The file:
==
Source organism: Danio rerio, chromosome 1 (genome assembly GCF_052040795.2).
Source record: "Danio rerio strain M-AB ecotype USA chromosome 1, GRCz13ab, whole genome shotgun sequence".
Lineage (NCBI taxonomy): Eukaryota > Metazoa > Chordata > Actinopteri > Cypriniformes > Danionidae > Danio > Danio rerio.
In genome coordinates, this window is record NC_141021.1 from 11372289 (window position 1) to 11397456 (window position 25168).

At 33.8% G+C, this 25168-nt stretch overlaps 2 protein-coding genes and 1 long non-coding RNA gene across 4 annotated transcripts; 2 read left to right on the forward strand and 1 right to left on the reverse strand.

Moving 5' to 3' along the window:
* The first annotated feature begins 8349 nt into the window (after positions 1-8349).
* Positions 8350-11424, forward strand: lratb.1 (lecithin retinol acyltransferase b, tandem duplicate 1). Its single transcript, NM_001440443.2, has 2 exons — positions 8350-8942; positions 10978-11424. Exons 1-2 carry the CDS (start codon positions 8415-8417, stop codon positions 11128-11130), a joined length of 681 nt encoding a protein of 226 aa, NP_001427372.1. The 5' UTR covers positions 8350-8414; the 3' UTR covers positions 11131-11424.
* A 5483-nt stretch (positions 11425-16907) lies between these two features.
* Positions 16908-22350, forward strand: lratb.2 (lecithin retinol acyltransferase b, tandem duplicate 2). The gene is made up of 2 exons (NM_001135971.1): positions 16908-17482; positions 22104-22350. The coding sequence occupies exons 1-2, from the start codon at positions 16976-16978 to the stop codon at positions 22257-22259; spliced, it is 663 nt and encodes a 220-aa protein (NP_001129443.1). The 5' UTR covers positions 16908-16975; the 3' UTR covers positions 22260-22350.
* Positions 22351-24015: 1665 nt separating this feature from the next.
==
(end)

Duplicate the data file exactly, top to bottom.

Source organism: Danio rerio, chromosome 1 (genome assembly GCF_052040795.2).
Source record: "Danio rerio strain M-AB ecotype USA chromosome 1, GRCz13ab, whole genome shotgun sequence".
Lineage (NCBI taxonomy): Eukaryota > Metazoa > Chordata > Actinopteri > Cypriniformes > Danionidae > Danio > Danio rerio.
In genome coordinates, this window is record NC_141021.1 from 11372289 (window position 1) to 11397456 (window position 25168).

At 33.8% G+C, this 25168-nt stretch overlaps 2 protein-coding genes and 1 long non-coding RNA gene across 4 annotated transcripts; 2 read left to right on the forward strand and 1 right to left on the reverse strand.

Moving 5' to 3' along the window:
* The first annotated feature begins 8349 nt into the window (after positions 1-8349).
* Positions 8350-11424, forward strand: lratb.1 (lecithin retinol acyltransferase b, tandem duplicate 1). Its single transcript, NM_001440443.2, has 2 exons — positions 8350-8942; positions 10978-11424. Exons 1-2 carry the CDS (start codon positions 8415-8417, stop codon positions 11128-11130), a joined length of 681 nt encoding a protein of 226 aa, NP_001427372.1. The 5' UTR covers positions 8350-8414; the 3' UTR covers positions 11131-11424.
* A 5483-nt stretch (positions 11425-16907) lies between these two features.
* Positions 16908-22350, forward strand: lratb.2 (lecithin retinol acyltransferase b, tandem duplicate 2). The gene is made up of 2 exons (NM_001135971.1): positions 16908-17482; positions 22104-22350. The coding sequence occupies exons 1-2, from the start codon at positions 16976-16978 to the stop codon at positions 22257-22259; spliced, it is 663 nt and encodes a 220-aa protein (NP_001129443.1). The 5' UTR covers positions 16908-16975; the 3' UTR covers positions 22260-22350.
* Positions 22351-24015: 1665 nt separating this feature from the next.